Take a bow, Rory McIlroy.
The Northern Irishman won the 2014 British Open with an astounding score of 17-under, holding off final-day charges from Sergio Garcia and Rickie Fowler.
His final-round score of 71 made things interesting throughout the day, but in the end there was no confidence-shattering collapse to be had for McIlroy. He has now won three different majors before the age of 26, joining Jack Nicklaus and Tiger Woods as the only other golfers to do so.
McIlroy also stood to make his father quite a hefty chunk of change, via the PGA Tour:
Sergio Garcia started off the day surging up the leaderboard, notching three birdies on his first six holes of the day to surpass Fowler and close the gap on McIlroy.
McIlroy got himself into a bit of trouble on the par-five No. 5 hole. His errant second shot hit the grandstand and forced him to make a drop. He did have a chance to save par, but his putt went just wide and he bogeyed the hole.
He then missed a five-foot putt for par on the next hole, bogeying that one as well to drop to 15 under. As ESPN Stats & Info noted, the chase was on:
Or so everyone thought. McIlroy buckled down over the back nine, notching birdies on the 10th and 16th holes to solidify his score and finish at an astounding 17 under.
Garcia is yet to win a major, but he could have hardly played better than his final-round score of 66 on Sunday. Fifteen under would win just about any other tournament, but not on this day.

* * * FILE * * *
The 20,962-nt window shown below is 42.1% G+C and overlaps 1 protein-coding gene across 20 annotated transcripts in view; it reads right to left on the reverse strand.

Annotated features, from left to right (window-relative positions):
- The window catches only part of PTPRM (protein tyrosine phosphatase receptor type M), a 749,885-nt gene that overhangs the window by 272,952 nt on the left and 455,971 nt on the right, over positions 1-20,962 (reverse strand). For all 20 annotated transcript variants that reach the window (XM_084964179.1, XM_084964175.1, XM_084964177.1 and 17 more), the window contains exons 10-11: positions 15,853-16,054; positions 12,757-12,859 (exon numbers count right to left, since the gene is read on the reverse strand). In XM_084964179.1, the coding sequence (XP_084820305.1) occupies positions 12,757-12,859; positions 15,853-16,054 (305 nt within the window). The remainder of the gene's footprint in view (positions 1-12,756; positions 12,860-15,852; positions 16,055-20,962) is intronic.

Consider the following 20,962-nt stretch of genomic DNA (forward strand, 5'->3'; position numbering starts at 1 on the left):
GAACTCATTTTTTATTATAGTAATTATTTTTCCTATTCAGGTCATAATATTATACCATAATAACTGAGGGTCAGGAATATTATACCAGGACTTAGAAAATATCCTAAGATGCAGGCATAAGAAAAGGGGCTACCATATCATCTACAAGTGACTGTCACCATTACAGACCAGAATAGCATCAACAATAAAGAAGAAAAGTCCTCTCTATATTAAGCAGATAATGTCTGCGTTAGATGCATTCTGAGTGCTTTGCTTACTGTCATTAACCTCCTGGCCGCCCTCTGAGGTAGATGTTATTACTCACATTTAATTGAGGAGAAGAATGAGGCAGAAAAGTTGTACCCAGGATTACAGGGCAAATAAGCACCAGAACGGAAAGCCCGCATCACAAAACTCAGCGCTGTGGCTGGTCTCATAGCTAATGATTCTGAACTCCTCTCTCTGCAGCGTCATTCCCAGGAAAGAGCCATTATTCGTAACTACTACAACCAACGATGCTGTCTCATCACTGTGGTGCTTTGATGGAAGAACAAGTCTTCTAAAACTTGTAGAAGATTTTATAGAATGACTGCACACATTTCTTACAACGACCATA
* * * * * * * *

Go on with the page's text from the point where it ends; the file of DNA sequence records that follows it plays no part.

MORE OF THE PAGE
Fowler's final-round 67 was truly excellent and four strokes better than McIlroy, who was his playing partner on the day. He's looking to become a fixture in majors and showed plenty of promise with the way he handled the pressure on Sunday. GolfChannel.com's Justin Ray provides the key stat:
Woods was the subject of much criticism due to his final-round 75, which left him at five over par for the tournament.
He avoided straightforward answers of some post-round inquiries, per GolfChannel.com's Jay Coffin:
But he was willing to discuss what went wrong for him in the tournament.
"I got four rounds in," Woods said, via USA Today's Steve DiMeglio. "Unfortunately I didn't play very well today. It was a little different than it was on the first day, obviously. But, again, I just made too many mistakes. I had two triples, two doubles."
He certainly could have done without the No. 2 hole in this tournament. Woods hit three bogeys and a double bogey on that part of the course over his four rounds here.
Tom Watson was an early bright spot, finishing with an incredible final-round score of 68.
CBS Sports' Kyle Porter couldn't help but compare Watson's performance to Woods at one point:
The 64-year-old American will have plenty of the younger golfers evaluating their own games and wondering how in the world he comes up with these results at such an advanced age.
Phil Mickelson, also with no chance in this tournament, shot a 68 on Sunday to finish with a respectable five-under for the tournament. Porter was under the impression that Lefty was really just amusing himself out on the course Sunday:
Mickelson finished with a flourish, notching birdies on two of his last three holes to walk away from the tournament in style.
For McIlroy, it is just a victory at the Masters that eludes him now. Mickelson believes he won't have to wait long for that trophy, via ESPN's Bob Harig:
A victory at the Masters would certainly cement McIlroy's status as one of golf's young greats, although this resounding victory has likely already accomplished that feat. His ability to effortlessly dominate major tournaments should make him an excellent draw on the PGA Tour, while his youth and sage personality will appeal to a wide swath of fans.